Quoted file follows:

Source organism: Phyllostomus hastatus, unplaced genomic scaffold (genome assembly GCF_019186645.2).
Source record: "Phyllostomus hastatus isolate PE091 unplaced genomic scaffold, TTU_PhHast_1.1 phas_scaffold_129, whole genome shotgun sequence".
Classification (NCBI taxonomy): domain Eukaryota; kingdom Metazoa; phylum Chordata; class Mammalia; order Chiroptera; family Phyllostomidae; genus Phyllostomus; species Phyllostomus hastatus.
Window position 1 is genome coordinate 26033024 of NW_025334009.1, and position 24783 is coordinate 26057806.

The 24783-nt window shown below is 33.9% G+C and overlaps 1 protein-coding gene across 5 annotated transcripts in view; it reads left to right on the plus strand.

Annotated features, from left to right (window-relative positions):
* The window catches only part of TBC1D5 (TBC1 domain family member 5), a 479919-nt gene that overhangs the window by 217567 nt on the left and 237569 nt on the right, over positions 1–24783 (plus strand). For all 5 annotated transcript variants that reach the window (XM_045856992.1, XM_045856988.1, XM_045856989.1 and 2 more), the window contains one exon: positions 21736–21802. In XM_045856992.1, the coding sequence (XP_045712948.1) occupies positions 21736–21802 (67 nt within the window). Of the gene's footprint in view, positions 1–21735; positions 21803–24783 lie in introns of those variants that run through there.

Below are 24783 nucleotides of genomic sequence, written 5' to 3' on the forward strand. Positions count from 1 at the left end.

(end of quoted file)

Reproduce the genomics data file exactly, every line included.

Source organism: Phyllostomus hastatus, unplaced genomic scaffold (genome assembly GCF_019186645.2).
Source record: "Phyllostomus hastatus isolate PE091 unplaced genomic scaffold, TTU_PhHast_1.1 phas_scaffold_129, whole genome shotgun sequence".
Classification (NCBI taxonomy): domain Eukaryota; kingdom Metazoa; phylum Chordata; class Mammalia; order Chiroptera; family Phyllostomidae; genus Phyllostomus; species Phyllostomus hastatus.
Window position 1 is genome coordinate 26033024 of NW_025334009.1, and position 24783 is coordinate 26057806.

The 24783-nt window shown below is 33.9% G+C and overlaps 1 protein-coding gene across 5 annotated transcripts in view; it reads left to right on the plus strand.

Annotated features, from left to right (window-relative positions):
* The window catches only part of TBC1D5 (TBC1 domain family member 5), a 479919-nt gene that overhangs the window by 217567 nt on the left and 237569 nt on the right, over positions 1–24783 (plus strand). For all 5 annotated transcript variants that reach the window (XM_045856992.1, XM_045856988.1, XM_045856989.1 and 2 more), the window contains one exon: positions 21736–21802. In XM_045856992.1, the coding sequence (XP_045712948.1) occupies positions 21736–21802 (67 nt within the window). Of the gene's footprint in view, positions 1–21735; positions 21803–24783 lie in introns of those variants that run through there.

Below are 24783 nucleotides of genomic sequence, written 5' to 3' on the forward strand. Positions count from 1 at the left end.